My first TAM (The Amaz!ng Meeting) was a life changing experience. I went mostly to spend some time in Vegas and see Penn & Teller. What I found instead was a community of like-minded, energetic, and generous people. I ended up intimately involved with the JREF (James Randi Educational Foundation), and became one of the main organizers of TAM and the JREF itself.
In time, things changed. The community fractured. The JREF changed its focus. The meaning of “skepticism” was no longer something we could all agree on, and the community collapsed. I share responsibility for this.
I left the JREF in 2010, after TAM 8, the last one I was involved with. In 2011, I went to TAM 9 (I couldn’t attend the conference itself, but I was in the hotel), and found myself constantly pulled in to little bits of drama. It was not a good experience, and I haven’t been back since.
But this year, I’m going. And it’s for one reason: to say thank you to James “The Amazing” Randi.
Despite the fact that the community is either gone or in turmoil, despite the drama and scandals, and whatever, there is a bigger picture. And that is Randi himself. Randi has given us (the world, that is), so much, and he’s asked us to come together one last time and see him. I’m going to do just that.
I’ve seen many of my “heroes” in the Skeptical movement fall. Some have fallen harder than I could have ever imagined. But my respect for Randi remains.
People seem to forget what an impact he’s had. Watch his clip on “psychic surgery” on YouTube. Read up on how the JREF was involved with exposing dowsing rods being used to detect explosives (with predictable results.) Read the introduction to Randi’s book The Faith Healers to learn Randi’s true motivation for doing what he does. When I consider these things, I have to go.
I am putting aside my differences, my disappointments, and my bias to go to TAM this year. I’m asking you to do the same.
For one time, let’s get together and remember that we used to be one big happy family. It may have been a dysfunctional family in the end, but it was still family and we grew and learned a lot. I think we still can, and I think that starts with dropping swords and shields and gathering around the fire for a few more stories.
It’s just a weekend. If you can’t afford the conference, fine. Come anyway. Spend a day in Vegas. Find me and I’l shake your hand and thank you for being there. My guess is that you’ll be glad you took the chance and came.
And if not, Randi will still be glad you came. And that’s worth something.
If you need a reminder of how things used to be, here’s something I wrote about my first TAM many years ago.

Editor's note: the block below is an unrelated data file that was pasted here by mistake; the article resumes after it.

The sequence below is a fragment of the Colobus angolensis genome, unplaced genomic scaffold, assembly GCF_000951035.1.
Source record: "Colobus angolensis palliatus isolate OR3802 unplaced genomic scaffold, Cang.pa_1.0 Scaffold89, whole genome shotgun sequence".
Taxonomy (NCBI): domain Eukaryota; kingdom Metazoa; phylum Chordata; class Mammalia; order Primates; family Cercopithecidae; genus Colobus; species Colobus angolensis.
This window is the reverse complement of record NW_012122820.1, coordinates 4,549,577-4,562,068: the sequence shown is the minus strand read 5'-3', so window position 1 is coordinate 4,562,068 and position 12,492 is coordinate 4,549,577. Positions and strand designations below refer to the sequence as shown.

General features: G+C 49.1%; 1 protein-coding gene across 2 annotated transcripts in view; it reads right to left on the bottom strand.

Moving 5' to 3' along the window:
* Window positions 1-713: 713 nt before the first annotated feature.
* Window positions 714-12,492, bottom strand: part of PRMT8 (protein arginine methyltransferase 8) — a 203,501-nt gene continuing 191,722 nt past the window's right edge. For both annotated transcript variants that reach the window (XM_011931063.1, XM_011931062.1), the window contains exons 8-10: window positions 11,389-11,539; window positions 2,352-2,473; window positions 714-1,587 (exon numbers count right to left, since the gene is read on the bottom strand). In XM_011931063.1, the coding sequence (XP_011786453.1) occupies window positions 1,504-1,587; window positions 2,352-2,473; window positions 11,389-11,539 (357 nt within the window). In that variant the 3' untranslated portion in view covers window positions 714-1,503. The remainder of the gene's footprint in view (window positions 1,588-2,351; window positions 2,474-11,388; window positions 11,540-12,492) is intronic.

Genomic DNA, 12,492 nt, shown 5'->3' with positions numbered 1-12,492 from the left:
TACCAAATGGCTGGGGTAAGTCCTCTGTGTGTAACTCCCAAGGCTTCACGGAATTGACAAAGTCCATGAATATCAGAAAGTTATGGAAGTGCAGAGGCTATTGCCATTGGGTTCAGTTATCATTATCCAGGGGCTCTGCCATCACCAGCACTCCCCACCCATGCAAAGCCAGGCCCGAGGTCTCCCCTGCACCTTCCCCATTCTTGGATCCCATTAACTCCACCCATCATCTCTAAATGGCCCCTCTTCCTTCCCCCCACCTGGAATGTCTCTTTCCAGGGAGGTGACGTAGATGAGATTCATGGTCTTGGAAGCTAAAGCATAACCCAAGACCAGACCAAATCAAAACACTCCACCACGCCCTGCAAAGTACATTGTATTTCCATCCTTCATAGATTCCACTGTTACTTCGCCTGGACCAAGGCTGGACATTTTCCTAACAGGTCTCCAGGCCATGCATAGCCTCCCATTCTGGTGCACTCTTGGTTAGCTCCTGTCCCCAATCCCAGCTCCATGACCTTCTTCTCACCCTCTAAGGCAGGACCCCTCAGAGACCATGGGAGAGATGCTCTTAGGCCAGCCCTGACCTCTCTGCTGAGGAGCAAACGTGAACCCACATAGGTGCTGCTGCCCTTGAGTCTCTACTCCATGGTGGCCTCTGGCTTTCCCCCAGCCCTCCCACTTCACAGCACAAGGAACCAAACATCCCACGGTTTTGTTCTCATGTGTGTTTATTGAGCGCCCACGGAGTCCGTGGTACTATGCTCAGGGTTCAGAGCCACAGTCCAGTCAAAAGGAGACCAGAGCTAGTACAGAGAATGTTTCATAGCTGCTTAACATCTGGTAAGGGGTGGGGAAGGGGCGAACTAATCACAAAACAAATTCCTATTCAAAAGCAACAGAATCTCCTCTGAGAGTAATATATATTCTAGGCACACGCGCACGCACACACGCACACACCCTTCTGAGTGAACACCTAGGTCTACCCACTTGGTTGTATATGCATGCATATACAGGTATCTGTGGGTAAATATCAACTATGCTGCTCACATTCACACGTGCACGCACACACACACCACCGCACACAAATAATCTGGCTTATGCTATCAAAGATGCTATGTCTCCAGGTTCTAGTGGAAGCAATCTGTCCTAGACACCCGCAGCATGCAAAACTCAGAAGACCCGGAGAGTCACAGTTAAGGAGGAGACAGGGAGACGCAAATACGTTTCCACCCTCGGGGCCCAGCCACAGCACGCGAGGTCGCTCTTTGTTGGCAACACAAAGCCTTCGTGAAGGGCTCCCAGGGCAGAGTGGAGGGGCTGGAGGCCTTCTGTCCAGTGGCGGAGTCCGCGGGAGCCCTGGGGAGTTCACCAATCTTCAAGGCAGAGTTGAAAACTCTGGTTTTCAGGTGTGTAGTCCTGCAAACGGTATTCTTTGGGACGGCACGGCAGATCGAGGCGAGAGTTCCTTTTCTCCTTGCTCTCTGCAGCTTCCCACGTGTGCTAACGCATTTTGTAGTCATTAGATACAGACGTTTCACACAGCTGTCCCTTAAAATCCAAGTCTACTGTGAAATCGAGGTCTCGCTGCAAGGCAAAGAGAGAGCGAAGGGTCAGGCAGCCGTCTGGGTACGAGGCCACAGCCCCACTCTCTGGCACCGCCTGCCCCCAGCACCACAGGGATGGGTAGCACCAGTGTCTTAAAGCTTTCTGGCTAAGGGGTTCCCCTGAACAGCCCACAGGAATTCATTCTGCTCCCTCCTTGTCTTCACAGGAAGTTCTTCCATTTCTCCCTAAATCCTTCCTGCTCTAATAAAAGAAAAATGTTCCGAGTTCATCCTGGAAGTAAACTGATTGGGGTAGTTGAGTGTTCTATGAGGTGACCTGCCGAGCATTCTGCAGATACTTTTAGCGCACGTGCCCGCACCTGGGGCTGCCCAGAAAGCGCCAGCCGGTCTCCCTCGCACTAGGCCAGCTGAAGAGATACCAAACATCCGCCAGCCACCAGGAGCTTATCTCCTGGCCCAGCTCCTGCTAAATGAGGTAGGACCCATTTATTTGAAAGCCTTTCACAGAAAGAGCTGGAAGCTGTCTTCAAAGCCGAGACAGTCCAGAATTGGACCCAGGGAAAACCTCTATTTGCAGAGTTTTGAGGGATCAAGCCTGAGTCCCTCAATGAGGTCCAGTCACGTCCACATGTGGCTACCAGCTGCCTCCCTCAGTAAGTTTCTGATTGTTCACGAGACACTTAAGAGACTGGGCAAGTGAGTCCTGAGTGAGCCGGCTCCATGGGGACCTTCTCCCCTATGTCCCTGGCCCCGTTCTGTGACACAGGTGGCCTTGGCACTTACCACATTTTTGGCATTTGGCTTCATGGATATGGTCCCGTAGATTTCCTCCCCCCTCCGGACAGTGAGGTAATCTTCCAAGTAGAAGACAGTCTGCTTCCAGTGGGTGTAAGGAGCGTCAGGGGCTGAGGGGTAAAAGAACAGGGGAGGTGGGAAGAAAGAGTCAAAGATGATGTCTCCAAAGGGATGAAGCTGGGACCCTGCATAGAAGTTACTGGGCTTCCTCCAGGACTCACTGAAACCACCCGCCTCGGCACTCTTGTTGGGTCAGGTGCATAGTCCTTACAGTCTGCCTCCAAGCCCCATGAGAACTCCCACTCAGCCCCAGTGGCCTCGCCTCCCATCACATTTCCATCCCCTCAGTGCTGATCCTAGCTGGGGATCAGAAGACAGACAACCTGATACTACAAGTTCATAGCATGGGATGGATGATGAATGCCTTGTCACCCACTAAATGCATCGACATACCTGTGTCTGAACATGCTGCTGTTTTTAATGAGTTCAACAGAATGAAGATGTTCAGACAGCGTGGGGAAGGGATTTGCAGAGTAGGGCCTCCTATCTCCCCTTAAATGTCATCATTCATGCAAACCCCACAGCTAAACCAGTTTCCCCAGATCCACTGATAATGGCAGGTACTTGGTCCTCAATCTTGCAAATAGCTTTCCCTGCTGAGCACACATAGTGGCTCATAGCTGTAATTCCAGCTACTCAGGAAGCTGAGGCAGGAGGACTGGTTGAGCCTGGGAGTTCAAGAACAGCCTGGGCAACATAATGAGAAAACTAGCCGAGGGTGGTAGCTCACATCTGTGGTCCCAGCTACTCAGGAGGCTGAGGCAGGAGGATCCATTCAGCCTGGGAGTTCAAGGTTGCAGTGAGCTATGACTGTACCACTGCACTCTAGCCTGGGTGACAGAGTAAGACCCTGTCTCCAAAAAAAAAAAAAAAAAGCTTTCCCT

(Note by GG: I attended TAM4 in 2007, and went to everyone including the two in London, through 2013. I’m going this year!)
I agree with Jeff. I went to TAM 3 in 2005 and it was just like coming home. He’s right – it’s life changing. I brought my wife Lynn to TAM 5 and 6. we haven’t been since, but we made massive numbers of friends on JREF. We were in New England last year staying with friends from JREF, as we have before. We’ve had so many people come to stay with us here in the UK, from Europe, the US, Canada, Australia, Brazil and Chile.
Now, sadly I have serious health issues and I won’t be able to go to TAM this year. I urge you to go however – it will change your life as well!
Thanks Tim. I’m very sorry you can’t make it this year. Drinks will be raised to you and your wombatness!
I’m in that group pic from TAM4, standing (STANDING!!) in the back, just to the viewer’s right of that red decoration. It was my first TAM, where I gave my Sunday Morning Paper Presentation about “Stopping Kaz”.
Little did I know that I would be a Speaker at TAM5 (When all Hell broke loose over the “Stop Sylvia Browne” Shawn Hornbeck article), TAM5.5 (About StopSylvia and my plans for other Stop sites) and TAM7 (About my stroke)!
To say that attending TAMs changed my life would be a massive understatement (trust me, autographing semi-nude photographs of me in the SkepDude calendar while my Better Half looked on, rolling her eyes, was a moment I’ll never forget. 😀 ).
Sadly though, I will be unable to attend this year’s TAM, although I’d dearly love to. Between finances and the hassle of airline travel in my big ol’ motorized wheel chair, we won’t be able to make it. I’ll have to settle for sending The Amazing One a congratulatory note. 😦
The rest of you, GO!!!! Make it the greatest. friendliest, Most AMAZING Meeting ever!
Robert, you remain an icon in the history of skeptical activism. We shall raise drinks to you as well. (I’m keeping a list. 🙂 )